Scientific Proof of Five Transporting Points Selection in Acupuncture
One of the things that has always bothered me as a practitioner trained in both western medicine and Chinese medicine is how to explain some of the less savory aspects of acupuncture theory to skeptics. Previous research done in the 70s has shown the physiological effects of inserting an acupuncture needle per se into the body. Part of the critique however, is in point selection.
Even some acupuncturists are starting to claim just inserting the needles into points chosen due purely to western standards, such as so-called dry needling or segmental acupuncture, is the only “scientific” acupuncture, and such ideas such as the Five Elements and Five Transporting Points are not “modern” enough.
The Five Elements in Chinese philosophy and medicine are Wood, Fire, Earth, Metal and Water. Traditional Chinese Medicine believes that there are special “Five Transporting Points” or “Five Shu Points” on each of the 12 paired meridians that correspond to these five elements. It also believes that needling different elemental points has a different effect on the body. The skeptic might grudgingly say that while science has proven that inserting a needle has a biological effect, surely it won’t make much difference if one inserts a needle on the wrist as opposed to the elbow just because the points are of different “elements”?
Let us acknowledge that the ancient Chinese obviously did not have the technological know-how that we do now. Obviously they made observations and recorded their observations using the language and culture that they had at the time. Hence, as we call certain physiologic phenomena “inflammation” because it looks like fire (it’s red, painful, warm, etc…) the Chinese would call a particular physiologic phenomena “cold” because it feels tight, is cool to the touch, etc.
Hence what probably happened was that the ancient doctors observed similar physiological reactions on similarly grouped points. These became the basis for assigning them relationships according to five element philosophy.
Anyhow, here is proof that there are indeed physiologic differences between needling points traditionally assigned different “element” roles.
A disclaimer, the article made a mistake in saying PC5 is a wood point – it is a metal point; and that TE3 is a metal point when it is a wood point. The article corrects itself in the later sentences, though.
J Altern Complement Med. 2012 Oct;18(10):959-64. doi: 10.1089/acm.2010.0751. Epub 2012 Aug 23. Differential autonomic response to acupuncture at wood and metal of five-shu acupoints. Choi W, Lee S, Cho S, Park K.
1 Department of Neuropsychiatry, College of Oriental Medicine, Sangji University , Wonju, South Korea .
Abstract Objectives: The study examined differential autonomic nervous responses to acupuncture stimulation at the wood points ([Formula: see text]) and the metal points ([Formula: see text]) among the five-shu points of the Pericardium and Triple Energizer Meridian. Design: This was a crossover study of different acupuncture points with randomized order. Subjects: The study subjects were 30 healthy female volunteers (22.8±2.6 years old). Interventions: The acupuncture sessions were carried out over four sessions at 2-5-day intervals at the same time of day with one of the four acupoints: the wood distal point (Zhongchong, PC9), metal distal point (Zhongzhu, TE3), wood proximal point (Jianshi, PC5), and metal proximal point (Guanchong, TE1) on the left hand. After 5 minutes’ rest (Pre-Acup), acupuncture needles were inserted, manipulated promptly, and were retained for 20 minutes followed by 5 minutes’ rest (Post-Acup). Main outcome measures: Heart rate variability, skin conductance response, respiration rate, and peripheral skin temperature were measured. Results: For the normalized low-frequency band of heart rate variability, there was a statistically significant increase during Acup and Post-Acup at the PC9 and TE3 wood points compared with Pre-Acup. Statistically significant decreases for PC5 and TE1 were evident at the metal points. Skin conductance response and peripheral skin temperature, which are indicative of sympathetic activity and blood flow, respectively, were significantly induced at PC9 during Acup compared to Pre-Acup. Conclusions: The wood points PC9 and TE3 increase sympathetic activity; and the metal points TE1 and PC5 increase the parasympathetic activity. The effect of acupuncture on the autonomic nervous system differs between the wood and the metal points.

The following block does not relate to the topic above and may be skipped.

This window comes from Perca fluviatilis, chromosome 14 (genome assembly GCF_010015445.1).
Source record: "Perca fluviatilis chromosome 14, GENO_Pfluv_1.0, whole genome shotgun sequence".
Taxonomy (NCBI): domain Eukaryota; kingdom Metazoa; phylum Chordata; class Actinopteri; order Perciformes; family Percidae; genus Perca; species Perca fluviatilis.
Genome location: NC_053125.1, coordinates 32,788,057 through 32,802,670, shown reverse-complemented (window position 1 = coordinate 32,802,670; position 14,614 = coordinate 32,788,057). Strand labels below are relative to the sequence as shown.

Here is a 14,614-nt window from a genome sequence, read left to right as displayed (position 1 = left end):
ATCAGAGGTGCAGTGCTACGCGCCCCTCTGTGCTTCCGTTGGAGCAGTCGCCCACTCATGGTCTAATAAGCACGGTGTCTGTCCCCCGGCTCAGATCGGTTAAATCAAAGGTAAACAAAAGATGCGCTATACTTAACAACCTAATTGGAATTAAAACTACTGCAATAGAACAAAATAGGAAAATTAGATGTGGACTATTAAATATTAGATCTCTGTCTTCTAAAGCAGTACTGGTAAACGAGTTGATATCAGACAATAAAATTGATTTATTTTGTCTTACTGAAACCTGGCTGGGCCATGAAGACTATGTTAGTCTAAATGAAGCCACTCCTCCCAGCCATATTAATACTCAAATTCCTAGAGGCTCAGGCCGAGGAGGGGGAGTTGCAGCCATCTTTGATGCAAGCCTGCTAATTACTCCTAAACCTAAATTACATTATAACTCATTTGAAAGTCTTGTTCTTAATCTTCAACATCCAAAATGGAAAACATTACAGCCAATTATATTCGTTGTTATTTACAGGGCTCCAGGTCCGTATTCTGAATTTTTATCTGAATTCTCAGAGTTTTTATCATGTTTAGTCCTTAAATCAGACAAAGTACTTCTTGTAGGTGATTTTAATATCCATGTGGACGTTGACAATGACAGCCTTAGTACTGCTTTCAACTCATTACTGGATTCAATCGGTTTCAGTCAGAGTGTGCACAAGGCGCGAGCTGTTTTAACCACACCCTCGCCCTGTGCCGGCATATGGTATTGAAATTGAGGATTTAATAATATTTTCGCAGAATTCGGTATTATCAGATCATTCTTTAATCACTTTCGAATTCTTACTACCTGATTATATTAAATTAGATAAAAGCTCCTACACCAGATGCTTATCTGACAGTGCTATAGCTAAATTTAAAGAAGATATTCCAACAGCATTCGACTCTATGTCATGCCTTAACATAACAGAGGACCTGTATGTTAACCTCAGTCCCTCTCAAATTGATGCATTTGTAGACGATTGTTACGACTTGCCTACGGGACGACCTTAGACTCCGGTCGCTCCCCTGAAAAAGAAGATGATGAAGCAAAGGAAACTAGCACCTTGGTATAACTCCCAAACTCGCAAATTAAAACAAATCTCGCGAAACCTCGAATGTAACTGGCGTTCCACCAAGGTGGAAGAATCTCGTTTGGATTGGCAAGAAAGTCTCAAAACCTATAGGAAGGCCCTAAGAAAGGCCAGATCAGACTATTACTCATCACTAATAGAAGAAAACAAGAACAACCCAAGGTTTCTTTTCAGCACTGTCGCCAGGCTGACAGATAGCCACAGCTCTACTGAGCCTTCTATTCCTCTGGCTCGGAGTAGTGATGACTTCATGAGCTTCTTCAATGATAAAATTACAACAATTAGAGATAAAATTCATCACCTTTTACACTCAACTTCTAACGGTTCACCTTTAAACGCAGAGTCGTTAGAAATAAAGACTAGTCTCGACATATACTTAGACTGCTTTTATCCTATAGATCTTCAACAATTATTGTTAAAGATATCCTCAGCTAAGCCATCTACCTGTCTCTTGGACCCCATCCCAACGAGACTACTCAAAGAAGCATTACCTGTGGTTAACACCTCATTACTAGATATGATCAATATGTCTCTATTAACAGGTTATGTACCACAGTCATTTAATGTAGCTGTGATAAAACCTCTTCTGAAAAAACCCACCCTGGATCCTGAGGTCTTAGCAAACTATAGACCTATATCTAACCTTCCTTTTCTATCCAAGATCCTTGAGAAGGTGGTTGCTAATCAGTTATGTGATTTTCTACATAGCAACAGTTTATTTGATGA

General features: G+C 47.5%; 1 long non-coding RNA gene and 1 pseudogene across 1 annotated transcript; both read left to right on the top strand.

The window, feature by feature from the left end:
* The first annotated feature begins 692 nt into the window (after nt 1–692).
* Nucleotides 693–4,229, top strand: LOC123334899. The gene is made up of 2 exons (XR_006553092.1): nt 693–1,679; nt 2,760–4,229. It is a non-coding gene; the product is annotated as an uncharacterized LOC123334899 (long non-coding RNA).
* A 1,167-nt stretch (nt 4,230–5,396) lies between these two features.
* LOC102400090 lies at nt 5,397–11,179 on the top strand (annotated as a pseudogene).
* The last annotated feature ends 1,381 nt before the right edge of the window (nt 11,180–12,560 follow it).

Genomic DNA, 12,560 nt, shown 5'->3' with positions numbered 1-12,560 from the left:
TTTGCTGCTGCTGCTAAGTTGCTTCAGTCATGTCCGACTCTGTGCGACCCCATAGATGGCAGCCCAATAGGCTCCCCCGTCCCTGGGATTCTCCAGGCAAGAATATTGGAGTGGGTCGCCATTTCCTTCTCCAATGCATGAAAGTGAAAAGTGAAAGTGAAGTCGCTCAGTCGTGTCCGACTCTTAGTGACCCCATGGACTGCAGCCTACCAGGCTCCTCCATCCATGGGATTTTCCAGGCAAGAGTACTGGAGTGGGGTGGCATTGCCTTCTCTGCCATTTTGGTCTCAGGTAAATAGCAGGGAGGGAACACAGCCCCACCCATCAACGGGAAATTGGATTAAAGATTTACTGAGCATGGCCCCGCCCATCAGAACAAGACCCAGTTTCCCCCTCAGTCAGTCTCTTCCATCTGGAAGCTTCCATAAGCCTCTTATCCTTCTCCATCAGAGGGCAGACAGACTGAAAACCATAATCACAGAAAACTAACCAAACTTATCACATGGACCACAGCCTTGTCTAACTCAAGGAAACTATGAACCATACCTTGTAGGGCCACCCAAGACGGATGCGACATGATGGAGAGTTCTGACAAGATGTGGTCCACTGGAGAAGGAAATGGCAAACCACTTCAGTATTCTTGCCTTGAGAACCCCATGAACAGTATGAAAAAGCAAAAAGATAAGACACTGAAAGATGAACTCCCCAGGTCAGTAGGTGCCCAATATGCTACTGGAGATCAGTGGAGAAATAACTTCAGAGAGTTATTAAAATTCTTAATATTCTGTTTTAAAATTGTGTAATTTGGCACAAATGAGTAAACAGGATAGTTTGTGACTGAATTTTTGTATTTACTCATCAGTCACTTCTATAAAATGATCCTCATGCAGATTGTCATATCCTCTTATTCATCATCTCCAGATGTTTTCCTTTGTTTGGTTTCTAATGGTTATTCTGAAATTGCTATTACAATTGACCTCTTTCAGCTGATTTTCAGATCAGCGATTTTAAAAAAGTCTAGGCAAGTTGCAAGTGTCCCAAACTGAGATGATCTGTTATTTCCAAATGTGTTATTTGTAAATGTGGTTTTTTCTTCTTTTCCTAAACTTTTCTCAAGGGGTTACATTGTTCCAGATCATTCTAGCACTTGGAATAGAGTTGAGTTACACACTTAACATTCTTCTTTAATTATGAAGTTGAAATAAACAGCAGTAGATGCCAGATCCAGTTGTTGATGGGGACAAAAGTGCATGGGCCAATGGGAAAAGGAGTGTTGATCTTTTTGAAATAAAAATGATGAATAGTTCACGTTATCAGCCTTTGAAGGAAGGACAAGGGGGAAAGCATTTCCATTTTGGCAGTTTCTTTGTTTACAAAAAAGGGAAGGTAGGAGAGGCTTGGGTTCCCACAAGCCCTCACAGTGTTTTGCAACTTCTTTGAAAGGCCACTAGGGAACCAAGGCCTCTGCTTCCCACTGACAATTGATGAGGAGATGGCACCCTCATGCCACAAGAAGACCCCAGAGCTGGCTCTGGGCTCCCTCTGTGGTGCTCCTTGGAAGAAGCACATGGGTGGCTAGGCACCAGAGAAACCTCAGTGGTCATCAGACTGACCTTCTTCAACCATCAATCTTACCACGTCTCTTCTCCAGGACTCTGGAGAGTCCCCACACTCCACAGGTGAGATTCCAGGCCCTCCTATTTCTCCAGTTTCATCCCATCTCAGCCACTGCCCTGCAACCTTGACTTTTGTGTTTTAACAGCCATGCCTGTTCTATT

The body is regulated by the autonomic nervous system. This is composed of the parasympathetic and the sympathetic systems. Parasympathetics are for everyday regulation, while sympathetics are for “fight or flight” responses. What is significant in this study is that PC9 (wood) and TE1 (metal) are located on fingertips, while TE3 (wood) is located in the palm and PC5 (metal) is located near the wrist. In theory, being anatomically closer to each other, TE1 and PC9 should have similar effects when needled. Yet, the observed effects match the “elemental” assignment more than the anatomic proximity.